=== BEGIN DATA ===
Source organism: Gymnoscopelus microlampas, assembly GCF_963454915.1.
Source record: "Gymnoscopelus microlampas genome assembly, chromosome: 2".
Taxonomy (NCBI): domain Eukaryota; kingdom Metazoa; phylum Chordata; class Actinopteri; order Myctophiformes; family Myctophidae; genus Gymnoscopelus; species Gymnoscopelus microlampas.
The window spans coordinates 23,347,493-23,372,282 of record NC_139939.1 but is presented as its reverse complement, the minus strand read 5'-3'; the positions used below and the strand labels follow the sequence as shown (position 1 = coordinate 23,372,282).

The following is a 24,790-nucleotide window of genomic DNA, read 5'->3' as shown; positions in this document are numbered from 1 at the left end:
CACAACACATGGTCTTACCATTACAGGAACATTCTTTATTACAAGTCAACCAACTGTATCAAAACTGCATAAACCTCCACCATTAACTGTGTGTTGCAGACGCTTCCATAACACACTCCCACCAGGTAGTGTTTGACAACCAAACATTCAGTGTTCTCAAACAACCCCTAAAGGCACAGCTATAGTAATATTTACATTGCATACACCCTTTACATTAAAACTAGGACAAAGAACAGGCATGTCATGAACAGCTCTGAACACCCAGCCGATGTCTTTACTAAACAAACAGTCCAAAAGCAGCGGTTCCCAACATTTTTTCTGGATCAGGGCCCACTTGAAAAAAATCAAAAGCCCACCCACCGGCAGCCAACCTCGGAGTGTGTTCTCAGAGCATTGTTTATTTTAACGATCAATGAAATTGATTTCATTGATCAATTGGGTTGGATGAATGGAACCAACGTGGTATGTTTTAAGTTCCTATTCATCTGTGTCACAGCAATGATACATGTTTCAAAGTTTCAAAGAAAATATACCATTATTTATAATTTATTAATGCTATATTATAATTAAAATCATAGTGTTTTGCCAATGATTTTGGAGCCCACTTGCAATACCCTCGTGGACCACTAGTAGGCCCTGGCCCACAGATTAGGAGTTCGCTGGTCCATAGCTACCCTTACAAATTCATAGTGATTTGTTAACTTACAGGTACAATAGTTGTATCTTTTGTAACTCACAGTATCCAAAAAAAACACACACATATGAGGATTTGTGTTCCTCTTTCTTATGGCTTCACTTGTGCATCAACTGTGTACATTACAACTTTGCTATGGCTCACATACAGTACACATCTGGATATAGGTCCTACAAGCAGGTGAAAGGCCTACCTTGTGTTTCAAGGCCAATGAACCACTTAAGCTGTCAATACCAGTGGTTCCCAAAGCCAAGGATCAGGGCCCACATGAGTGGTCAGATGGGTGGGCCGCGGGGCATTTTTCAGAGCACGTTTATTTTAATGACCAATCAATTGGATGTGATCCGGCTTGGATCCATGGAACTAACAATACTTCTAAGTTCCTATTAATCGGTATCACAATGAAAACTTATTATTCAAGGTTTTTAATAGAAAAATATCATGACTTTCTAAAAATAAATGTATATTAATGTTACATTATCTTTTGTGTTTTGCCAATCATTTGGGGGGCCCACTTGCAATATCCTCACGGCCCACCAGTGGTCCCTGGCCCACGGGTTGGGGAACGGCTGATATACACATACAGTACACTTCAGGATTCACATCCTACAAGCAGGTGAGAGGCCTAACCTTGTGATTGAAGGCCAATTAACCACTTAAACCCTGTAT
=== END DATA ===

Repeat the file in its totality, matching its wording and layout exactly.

Source organism: Gymnoscopelus microlampas, assembly GCF_963454915.1.
Source record: "Gymnoscopelus microlampas genome assembly, chromosome: 2".
Taxonomy (NCBI): domain Eukaryota; kingdom Metazoa; phylum Chordata; class Actinopteri; order Myctophiformes; family Myctophidae; genus Gymnoscopelus; species Gymnoscopelus microlampas.
The window spans coordinates 23,347,493-23,372,282 of record NC_139939.1 but is presented as its reverse complement, the minus strand read 5'-3'; the positions used below and the strand labels follow the sequence as shown (position 1 = coordinate 23,372,282).

The following is a 24,790-nucleotide window of genomic DNA, read 5'->3' as shown; positions in this document are numbered from 1 at the left end:
CACAACACATGGTCTTACCATTACAGGAACATTCTTTATTACAAGTCAACCAACTGTATCAAAACTGCATAAACCTCCACCATTAACTGTGTGTTGCAGACGCTTCCATAACACACTCCCACCAGGTAGTGTTTGACAACCAAACATTCAGTGTTCTCAAACAACCCCTAAAGGCACAGCTATAGTAATATTTACATTGCATACACCCTTTACATTAAAACTAGGACAAAGAACAGGCATGTCATGAACAGCTCTGAACACCCAGCCGATGTCTTTACTAAACAAACAGTCCAAAAGCAGCGGTTCCCAACATTTTTTCTGGATCAGGGCCCACTTGAAAAAAATCAAAAGCCCACCCACCGGCAGCCAACCTCGGAGTGTGTTCTCAGAGCATTGTTTATTTTAACGATCAATGAAATTGATTTCATTGATCAATTGGGTTGGATGAATGGAACCAACGTGGTATGTTTTAAGTTCCTATTCATCTGTGTCACAGCAATGATACATGTTTCAAAGTTTCAAAGAAAATATACCATTATTTATAATTTATTAATGCTATATTATAATTAAAATCATAGTGTTTTGCCAATGATTTTGGAGCCCACTTGCAATACCCTCGTGGACCACTAGTAGGCCCTGGCCCACAGATTAGGAGTTCGCTGGTCCATAGCTACCCTTACAAATTCATAGTGATTTGTTAACTTACAGGTACAATAGTTGTATCTTTTGTAACTCACAGTATCCAAAAAAAACACACACATATGAGGATTTGTGTTCCTCTTTCTTATGGCTTCACTTGTGCATCAACTGTGTACATTACAACTTTGCTATGGCTCACATACAGTACACATCTGGATATAGGTCCTACAAGCAGGTGAAAGGCCTACCTTGTGTTTCAAGGCCAATGAACCACTTAAGCTGTCAATACCAGTGGTTCCCAAAGCCAAGGATCAGGGCCCACATGAGTGGTCAGATGGGTGGGCCGCGGGGCATTTTTCAGAGCACGTTTATTTTAATGACCAATCAATTGGATGTGATCCGGCTTGGATCCATGGAACTAACAATACTTCTAAGTTCCTATTAATCGGTATCACAATGAAAACTTATTATTCAAGGTTTTTAATAGAAAAATATCATGACTTTCTAAAAATAAATGTATATTAATGTTACATTATCTTTTGTGTTTTGCCAATCATTTGGGGGGCCCACTTGCAATATCCTCACGGCCCACCAGTGGTCCCTGGCCCACGGGTTGGGGAACGGCTGATATACACATACAGTACACTTCAGGATTCACATCCTACAAGCAGGTGAGAGGCCTAACCTTGTGATTGAAGGCCAATTAACCACTTAAACCCTGTAT